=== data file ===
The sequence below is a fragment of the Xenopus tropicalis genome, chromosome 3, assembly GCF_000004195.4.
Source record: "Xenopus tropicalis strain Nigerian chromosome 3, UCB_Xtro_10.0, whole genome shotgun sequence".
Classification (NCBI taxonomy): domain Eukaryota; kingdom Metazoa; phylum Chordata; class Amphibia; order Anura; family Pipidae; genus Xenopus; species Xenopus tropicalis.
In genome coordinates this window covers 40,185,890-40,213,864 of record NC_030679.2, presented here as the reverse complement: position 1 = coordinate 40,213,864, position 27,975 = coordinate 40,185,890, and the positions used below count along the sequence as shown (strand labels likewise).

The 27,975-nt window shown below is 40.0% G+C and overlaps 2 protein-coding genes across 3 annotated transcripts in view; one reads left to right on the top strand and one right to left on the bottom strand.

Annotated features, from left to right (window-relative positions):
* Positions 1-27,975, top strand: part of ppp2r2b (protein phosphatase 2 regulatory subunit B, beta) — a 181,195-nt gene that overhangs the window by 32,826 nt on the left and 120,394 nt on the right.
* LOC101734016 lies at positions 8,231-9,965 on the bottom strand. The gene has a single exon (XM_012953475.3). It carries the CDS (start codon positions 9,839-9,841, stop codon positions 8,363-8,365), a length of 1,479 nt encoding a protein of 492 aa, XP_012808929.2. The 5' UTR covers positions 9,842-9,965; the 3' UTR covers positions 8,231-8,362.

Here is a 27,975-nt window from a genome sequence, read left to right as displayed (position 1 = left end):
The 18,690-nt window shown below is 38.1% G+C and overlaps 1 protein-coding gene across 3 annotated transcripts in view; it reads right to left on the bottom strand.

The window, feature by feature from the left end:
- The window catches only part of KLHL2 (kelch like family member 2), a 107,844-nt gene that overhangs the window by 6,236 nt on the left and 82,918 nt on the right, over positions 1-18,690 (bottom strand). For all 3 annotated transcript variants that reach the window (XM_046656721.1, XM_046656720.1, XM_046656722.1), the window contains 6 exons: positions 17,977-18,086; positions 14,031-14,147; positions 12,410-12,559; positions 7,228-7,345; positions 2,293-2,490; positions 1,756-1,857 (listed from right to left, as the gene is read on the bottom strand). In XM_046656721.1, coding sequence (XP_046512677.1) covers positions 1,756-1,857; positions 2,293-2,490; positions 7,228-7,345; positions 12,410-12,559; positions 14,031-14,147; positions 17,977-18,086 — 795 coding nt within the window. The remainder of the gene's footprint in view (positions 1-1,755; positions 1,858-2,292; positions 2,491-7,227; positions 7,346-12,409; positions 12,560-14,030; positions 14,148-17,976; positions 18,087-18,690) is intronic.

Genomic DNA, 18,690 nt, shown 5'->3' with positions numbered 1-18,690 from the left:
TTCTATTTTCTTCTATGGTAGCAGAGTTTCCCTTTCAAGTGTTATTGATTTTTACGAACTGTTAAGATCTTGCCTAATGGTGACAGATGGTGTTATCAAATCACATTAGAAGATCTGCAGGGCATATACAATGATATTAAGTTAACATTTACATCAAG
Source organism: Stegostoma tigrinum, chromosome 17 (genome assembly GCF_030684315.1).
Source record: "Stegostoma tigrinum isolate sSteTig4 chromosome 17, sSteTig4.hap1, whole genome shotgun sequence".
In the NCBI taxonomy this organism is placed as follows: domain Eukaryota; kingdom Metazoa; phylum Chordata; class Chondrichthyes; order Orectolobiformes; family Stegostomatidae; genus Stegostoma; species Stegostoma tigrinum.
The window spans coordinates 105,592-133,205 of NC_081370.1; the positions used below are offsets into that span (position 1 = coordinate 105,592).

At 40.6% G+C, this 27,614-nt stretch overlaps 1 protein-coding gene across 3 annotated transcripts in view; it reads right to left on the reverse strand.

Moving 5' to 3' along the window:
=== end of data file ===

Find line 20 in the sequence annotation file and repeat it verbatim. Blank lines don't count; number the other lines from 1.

Moving 5' to 3' along the window: